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Integrated Care Definition

Confused by all the talk on integrated care? You’re not alone.

So what is integrated care?

Integrated care is any system that seamlessly delivers each person’s health and social support
Integrated Care Definition

This is in contrast to current segregated systems which encourage individual silo-ed professionals and organisations to work in isolation. Uncoordinated service provision relegates service users to a position of piecing together their care solutions, left to shuffle between referrals as they try to transfer the necessary information for each provider to support them.

The current segregated system in most developed countries is very expensive. It leads to duplication of testing, unnecessary procedures, conflicting advice, reactive response and inefficient process. All of these expenses put added stress on the service user and their family. We pay too much for less than ideal outcomes.

There is substantial interest in integrated care from communities around the globe as the premise of better cooperation between services has the potential to achieve better individual and community outcomes at a lower cost. In his work for the UK, Sir John Oldham described an integrated care system succinctly as the circumstance where one person is supported by people from organisations acting as one team behaving as one system.

Integrated care is often confused with a number of initiatives that seek to facilitate it. This is in part because a number of global accounting firms have built big businesses charging governments advisory fees on this topic and their fees are dependent on prolonging confusion. It is also in part because health & social care organisations are filled with smart, passionate people who are motivated to actively connect their initiatives with the direction of change.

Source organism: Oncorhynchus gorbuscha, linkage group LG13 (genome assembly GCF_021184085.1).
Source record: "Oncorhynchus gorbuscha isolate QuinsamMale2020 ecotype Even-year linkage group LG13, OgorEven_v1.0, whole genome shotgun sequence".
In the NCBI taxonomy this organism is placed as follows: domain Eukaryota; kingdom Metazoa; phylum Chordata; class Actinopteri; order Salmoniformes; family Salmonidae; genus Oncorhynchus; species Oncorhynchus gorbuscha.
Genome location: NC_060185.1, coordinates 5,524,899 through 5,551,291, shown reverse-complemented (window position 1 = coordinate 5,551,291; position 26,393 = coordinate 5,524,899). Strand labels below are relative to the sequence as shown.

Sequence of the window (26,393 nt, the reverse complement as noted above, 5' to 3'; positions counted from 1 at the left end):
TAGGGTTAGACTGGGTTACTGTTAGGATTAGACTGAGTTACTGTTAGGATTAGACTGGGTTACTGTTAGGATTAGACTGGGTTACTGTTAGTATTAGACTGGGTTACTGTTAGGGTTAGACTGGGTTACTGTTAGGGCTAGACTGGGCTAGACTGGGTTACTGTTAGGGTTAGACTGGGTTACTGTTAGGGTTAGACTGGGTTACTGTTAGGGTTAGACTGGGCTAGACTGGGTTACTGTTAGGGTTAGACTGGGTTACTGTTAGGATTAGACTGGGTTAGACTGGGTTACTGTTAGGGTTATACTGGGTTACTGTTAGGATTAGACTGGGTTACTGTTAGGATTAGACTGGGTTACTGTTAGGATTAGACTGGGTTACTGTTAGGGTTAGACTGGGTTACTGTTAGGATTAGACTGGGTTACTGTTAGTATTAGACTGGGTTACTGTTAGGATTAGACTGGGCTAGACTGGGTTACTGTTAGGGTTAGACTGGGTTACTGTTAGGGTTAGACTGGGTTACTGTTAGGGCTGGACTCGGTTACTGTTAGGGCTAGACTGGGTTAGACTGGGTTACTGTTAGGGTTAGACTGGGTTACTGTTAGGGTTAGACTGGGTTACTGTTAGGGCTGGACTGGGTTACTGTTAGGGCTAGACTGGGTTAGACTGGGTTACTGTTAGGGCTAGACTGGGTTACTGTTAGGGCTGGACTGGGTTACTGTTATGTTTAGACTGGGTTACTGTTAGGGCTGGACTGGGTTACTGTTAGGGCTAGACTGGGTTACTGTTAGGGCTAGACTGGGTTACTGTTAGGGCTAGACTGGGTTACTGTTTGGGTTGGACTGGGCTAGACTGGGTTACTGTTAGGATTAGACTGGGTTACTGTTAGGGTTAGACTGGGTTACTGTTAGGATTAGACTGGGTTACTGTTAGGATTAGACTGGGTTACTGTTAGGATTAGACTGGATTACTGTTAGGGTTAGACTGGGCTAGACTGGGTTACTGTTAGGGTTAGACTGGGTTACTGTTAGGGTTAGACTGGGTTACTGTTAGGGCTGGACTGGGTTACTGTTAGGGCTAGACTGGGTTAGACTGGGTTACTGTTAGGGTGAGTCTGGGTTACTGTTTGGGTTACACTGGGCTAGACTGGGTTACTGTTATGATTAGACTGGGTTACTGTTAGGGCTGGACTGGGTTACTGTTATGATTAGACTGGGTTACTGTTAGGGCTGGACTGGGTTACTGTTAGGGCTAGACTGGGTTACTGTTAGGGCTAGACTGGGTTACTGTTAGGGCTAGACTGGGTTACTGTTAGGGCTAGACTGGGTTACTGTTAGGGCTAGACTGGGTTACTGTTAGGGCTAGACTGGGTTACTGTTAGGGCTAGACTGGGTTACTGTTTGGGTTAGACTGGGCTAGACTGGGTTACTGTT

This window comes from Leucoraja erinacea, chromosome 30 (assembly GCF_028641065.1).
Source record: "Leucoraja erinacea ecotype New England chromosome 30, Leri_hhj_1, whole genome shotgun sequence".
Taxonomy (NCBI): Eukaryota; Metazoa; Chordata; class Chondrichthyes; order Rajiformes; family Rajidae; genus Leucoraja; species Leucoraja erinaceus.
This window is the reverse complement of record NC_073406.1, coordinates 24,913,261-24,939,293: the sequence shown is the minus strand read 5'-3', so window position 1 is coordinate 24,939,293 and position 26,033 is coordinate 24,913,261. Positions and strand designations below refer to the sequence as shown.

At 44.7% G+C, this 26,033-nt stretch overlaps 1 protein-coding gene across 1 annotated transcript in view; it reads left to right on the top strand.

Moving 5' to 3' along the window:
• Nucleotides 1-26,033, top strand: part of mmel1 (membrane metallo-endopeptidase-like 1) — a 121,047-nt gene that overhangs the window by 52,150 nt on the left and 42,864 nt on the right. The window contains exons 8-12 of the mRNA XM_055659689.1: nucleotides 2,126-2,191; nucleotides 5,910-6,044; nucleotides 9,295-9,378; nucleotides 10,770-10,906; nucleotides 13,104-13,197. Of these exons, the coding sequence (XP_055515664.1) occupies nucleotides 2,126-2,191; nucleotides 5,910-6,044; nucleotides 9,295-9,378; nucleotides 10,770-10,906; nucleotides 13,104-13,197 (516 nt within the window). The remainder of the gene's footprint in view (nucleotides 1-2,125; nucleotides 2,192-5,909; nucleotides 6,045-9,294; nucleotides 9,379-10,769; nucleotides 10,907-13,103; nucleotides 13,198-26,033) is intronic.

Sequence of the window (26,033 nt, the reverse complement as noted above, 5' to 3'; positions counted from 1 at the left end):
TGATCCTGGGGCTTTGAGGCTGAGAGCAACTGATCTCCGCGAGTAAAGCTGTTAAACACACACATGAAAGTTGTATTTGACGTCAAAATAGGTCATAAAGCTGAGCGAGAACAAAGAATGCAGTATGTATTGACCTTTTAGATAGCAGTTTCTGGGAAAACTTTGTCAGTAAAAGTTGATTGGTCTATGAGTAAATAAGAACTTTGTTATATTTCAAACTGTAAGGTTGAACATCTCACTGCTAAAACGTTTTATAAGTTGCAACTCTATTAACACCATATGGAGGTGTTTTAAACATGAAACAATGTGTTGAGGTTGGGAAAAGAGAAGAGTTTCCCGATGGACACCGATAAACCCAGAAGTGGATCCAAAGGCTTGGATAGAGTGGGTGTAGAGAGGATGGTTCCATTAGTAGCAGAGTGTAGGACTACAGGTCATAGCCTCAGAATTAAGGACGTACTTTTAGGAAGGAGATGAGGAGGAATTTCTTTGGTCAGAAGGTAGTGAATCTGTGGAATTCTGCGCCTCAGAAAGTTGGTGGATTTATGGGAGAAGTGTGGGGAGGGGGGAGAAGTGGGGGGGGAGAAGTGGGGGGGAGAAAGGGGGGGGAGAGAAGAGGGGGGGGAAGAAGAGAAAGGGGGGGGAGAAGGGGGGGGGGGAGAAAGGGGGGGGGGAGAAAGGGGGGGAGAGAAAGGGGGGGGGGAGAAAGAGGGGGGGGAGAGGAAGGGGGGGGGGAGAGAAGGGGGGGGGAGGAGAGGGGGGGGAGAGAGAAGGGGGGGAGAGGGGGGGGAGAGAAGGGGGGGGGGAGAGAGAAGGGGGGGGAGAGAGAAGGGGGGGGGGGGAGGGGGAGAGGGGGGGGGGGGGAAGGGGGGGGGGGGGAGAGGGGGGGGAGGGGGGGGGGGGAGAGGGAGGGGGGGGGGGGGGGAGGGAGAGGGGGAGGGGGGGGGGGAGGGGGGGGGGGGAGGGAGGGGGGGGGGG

Our integrated care definition is easy to say, but don’t be fooled, it is immensely difficult to achieve. While few will disagree with a system that offers better care at lower cost, many will quarrel over how to design it.

It’s important to maintain a clear line between the vision of an integrated system of care and the specific changes (outcome-based commissioning, accountable care, shared care planning, etc) that are seeking to achieve it. Try not to think of integrated care as a ‘thing’ and more as a state. A number of things can be done to create an integrated system of care, however what those things are will be determined by local circumstances.

Below are some brief examples of  initiatives that seek to achieve a more integrated system of care. This should give you an indication how initiatives are distinct from the vision and vice versa:

InitiativeDefinition
Outcome Based CommissioningA type of contractual arrangement with providers where compensation is based on the achievement of an outcome (rather than the performance of an activity). It seeks to reduce the perverse incentives in current systems by rewarding good care outcomes rather than volume of activity.
Care CoordinationCare Coordination adds another player to the team who’s role is to help the rest of the team work together. To this extent it is somewhat of a bandaid solution as it does not address the issues in current systems, but instead seeks to patch up their shortcomings. It’s primary effectiveness is in transferring the responsibility of system navigation from the service user to a professional who has the system knowledge to support a more seamless experience for the user through guided navigation and coordination.
Shared Care Planning ToolsUsually software or web application based tools to improve the sharing of information between providers. The premise of shared care planning tools is that they transfer responsibility for sharing information about the service user’s current condition from the service user to a provider platform. This facilitates asynchronous communication of higher quality communication between providers for better informed decision making. Fundamentally, this is a teamwork oriented tool which doesn’t address system issues but does improve providers ability to work in existing systems more effectively.